Lake to take a kid to learn fly fishing?

Discussion in 'Stillwater' started by bramwessel, Aug 27, 2013.

  1. bramwessel New Member

    Posts: 8
    Seattle, WA
    Ratings: +2 / 0
    I'm an intermediate level fly-fisherman who frequents rivers and Puget Sound. Stillwater fans, what's a good lake near Seattle (excluding Lake Washington and Green Lake, reasonable driving distance) to take a friend and his 6 y/o son who are new to fly fishing? Just looking for shore access and a slightly above zero chance of a hookup or two, any species.
  2. Dawg New Member

    Posts: 17
    Bellevue. WA
    Ratings: +8 / 0
    I would think hard about taking them to Rattlesnake Lake, although a bit longer drive than you might want (near North Bend). The lake starts to fish well again as the temps cool, it has reasonable shore access, and after labor day not too busy. It is best fished with a small boat, but I have caught fish casting from shore. Good luck...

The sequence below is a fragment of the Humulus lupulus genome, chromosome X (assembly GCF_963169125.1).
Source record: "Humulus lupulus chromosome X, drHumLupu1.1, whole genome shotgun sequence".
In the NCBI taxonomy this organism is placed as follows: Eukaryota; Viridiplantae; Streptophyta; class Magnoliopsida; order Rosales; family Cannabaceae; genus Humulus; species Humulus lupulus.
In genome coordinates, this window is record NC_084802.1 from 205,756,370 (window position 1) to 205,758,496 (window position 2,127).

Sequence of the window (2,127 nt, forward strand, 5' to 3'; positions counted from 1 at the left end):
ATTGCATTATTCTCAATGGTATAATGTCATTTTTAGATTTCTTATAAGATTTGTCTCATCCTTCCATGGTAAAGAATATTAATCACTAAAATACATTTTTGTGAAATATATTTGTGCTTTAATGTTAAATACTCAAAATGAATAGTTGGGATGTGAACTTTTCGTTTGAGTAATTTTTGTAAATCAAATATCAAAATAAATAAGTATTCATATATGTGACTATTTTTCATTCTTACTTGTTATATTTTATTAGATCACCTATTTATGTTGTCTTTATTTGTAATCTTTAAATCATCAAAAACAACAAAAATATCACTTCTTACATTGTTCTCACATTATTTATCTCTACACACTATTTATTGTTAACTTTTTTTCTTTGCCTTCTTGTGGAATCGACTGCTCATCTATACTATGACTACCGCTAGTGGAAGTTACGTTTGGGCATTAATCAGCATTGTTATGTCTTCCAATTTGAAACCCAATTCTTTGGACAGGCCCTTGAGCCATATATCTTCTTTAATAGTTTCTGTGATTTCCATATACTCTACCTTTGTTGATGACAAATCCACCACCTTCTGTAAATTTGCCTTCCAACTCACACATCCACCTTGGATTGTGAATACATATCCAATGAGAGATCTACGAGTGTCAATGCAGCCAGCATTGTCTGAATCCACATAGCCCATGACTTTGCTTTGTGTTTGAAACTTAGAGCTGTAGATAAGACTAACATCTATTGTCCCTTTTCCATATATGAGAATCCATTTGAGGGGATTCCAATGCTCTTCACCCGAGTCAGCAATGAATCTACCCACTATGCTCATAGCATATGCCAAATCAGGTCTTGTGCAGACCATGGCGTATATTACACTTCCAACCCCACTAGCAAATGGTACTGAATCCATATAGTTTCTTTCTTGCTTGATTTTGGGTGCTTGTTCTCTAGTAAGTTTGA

3. Bonefish Jack Strictly FF

    Posts: 200
    Kent WA
    Ratings: +33 / 0
    It seems to me that the goal would be for the child to catch fish using a fly. I suggest you consider going to a "pay" lake, where the catching is essentially guaranteed. I did this with my sons, and they had a great time, and learned to enjoy fly fishing.
  4. bakerite Active Member

    Posts: 235
    Baker City Oregon
    Ratings: +64 / 0
    You could also find a lake with a large panfish population or small bass.....As a kid I fished Thomas lake, a peat bog off 128th in Snohomish County. I don't think there is public access there anymore, but it had lots of small lmb, some crappie, perch and some nice cutts.
  5. bramwessel New Member

    Posts: 8
    Seattle, WA
    Ratings: +2 / 0
    Thanks for all these helpful tips!
  6. ceviche Active Member

    Posts: 2,273
    Shoreline, Washington, U.S.A.
    Ratings: +27 / 0
    Take the kid to the piece of water you know best, the one you know how to fish the best. The idea is that you might be able to mentor him to some good water.

    Then there's the other argument that says you should take him to a sleazy-easy bit of water that might get the kid hooked on easy trout. Sometimes too little effort bringing the maximum reward can make one take things for granted.

    I don't know. A little struggle, a little mystery, a little education, a little reward. That much can create a lot of desire. Or, at least, make one appreciate the value of hard work.

    Your call.

    --Dave
    Ron McNeal likes this.